- Canadians of German ethnicity
Infobox Ethnic group
group = Canadians of German ethnicity
poptime = 3,179,425
10.2% of the Canadian Population
Ontario, Western Canada, Atlantic Canada, Quebec
langs = English, French, German
Protestant, Roman Catholic
related = German,
2006Canadian census put the number of Canadians of German ethnicity at 3,179,425. Only a small fraction of German Canadians are descendants of immigrants from what is today Germany. Fact|date=March 2008Far more have come from German populations in Eastern Europe and Russia with significant numberquantify|date=August 2008 of Germans coming from Switzerlandand the Low Countries; some have also come from Austria. Another largequantify|date=August 2008 group was those of German descent who came to Canada after spending a significant amount of timequantify|date=August 2008 in the United States.
A few Germans came to
New Franceand mixed with the French-Canadians. However, the first major round of German immigration to Canada began after the British conquest of Nova Scotia. Many Germans had served in the British army and elected to settle in the new lands. Far more arrived as some of the Foreign Protestants. These were continental Protestants encouraged to come to Nova Scotia to counter balance the large number of Catholic Acadians. This influx began in about 1750 and to this day the South Shore of Nova Scotiais filled with German town names, surnames, and Lutheranchurches.
American Revolutionsaw an even larger group of German migrants to Canada. Those of German descent made up a significant percentagequantify|date=August 2008 of United Empire Loyalists. To defeat the revolution, and later to defend British North Americafrom it, the British used large numbers of German mercenaries. Many of them chose to settle in Canada once their terms of service expired. Several German mercenaries from the Brunswick regiment settled in Quebec, southwest of Montrealand south of Quebec City.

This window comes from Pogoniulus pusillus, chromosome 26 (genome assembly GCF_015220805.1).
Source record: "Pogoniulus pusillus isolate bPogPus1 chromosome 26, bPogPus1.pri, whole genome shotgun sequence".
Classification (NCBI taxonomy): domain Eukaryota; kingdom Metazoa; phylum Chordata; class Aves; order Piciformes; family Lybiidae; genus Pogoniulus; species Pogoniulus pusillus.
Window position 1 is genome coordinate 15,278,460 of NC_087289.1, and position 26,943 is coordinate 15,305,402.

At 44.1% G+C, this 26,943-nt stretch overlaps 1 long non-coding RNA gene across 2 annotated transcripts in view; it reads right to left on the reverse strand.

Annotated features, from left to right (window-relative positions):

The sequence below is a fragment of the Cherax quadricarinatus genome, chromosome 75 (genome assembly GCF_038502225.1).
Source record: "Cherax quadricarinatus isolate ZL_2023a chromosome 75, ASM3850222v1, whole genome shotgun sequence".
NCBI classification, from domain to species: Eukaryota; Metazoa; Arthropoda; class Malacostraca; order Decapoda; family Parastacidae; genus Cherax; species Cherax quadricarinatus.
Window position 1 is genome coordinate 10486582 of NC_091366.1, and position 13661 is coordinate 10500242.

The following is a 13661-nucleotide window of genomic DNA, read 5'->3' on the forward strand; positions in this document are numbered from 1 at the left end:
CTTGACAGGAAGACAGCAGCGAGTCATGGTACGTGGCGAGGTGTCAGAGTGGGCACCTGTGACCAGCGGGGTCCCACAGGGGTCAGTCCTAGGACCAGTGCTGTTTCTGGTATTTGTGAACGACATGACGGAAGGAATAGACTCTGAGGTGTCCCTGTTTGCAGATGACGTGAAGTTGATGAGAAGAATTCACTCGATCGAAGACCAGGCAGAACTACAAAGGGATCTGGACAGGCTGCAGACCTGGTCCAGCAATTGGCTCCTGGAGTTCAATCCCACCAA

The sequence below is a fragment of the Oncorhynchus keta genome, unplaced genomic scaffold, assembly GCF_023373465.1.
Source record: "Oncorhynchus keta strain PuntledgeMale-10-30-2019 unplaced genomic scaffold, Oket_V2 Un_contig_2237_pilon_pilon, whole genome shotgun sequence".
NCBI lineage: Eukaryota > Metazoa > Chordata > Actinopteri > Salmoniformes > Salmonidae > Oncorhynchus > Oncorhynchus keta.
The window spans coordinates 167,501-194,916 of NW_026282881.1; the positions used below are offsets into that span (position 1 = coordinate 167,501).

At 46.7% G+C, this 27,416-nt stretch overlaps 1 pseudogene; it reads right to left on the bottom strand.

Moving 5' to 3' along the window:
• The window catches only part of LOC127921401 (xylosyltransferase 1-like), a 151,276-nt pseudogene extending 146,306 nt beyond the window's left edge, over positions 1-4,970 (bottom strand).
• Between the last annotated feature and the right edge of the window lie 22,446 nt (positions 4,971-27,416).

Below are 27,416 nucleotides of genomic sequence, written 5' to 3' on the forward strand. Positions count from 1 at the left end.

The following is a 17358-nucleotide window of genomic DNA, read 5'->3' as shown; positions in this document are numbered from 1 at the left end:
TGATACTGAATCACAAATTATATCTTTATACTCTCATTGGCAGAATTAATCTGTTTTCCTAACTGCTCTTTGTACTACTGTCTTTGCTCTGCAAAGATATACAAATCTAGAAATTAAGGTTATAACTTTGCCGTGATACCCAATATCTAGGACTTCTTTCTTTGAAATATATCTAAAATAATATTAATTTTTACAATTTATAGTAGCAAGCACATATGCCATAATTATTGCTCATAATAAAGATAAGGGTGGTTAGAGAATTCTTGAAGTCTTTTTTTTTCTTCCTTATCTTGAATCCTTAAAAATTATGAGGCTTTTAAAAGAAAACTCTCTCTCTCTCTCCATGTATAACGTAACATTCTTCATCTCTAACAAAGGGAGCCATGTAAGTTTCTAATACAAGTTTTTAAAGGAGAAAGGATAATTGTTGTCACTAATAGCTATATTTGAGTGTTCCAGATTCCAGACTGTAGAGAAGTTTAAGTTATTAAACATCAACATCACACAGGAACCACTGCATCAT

The largest group fleeing the United States were the
Mennoniteswhose pacifismwas discriminated against in the new United States. They moved to what is today southwest Ontario, settling around Berlin, Ontario(now known as Kitchener and Waterloo). This large group also attracted new migrants from Germany drawing some 50,000 of them to the region over the next decades.
The population of the Canadian west beginning in
1896drew further large numbers of German immigrants, mostly from Eastern Europe. Once again Mennonites were especially prominent being persecuted by the Tsaristregime in Russia. The farmers, used to the harsh conditions of farming in Russia, were some of the most successful in adapting to the Canadian prairies. This accelerated when, in the 1920s, the United States imposed quotas on Eastern European immigration. Soon after Canada imposed its own limits, however, and prevented most of those trying to flee the Third Reichfrom moving to Canada. Many of these Mennonites settled in the Winnipegand Steinbach, Manitobaarea.
In the years since the
Second World Warthere have been about 400,000 German speaking immigrants.
While Germans are one of the largest constituent ethnic groups in Canada, they are considerably less visible than others. In part this is because the great waves of German immigration were many decades ago and since then Germans have been largely assimilated. Culturally, linguistically, and physically, there is far less to distinguish Germans from the Anglo-French majority compared to other immigrant groups. Also important is that during both the world wars the Germans were regarded as enemies. Many Canadians attempted to hide their German ancestry, some ceasing to speak German, and some even changing their surnames. Some German place names were renamed, such as that of Berlin to
Where They Live
The 5 areas in Canada where they mostly live are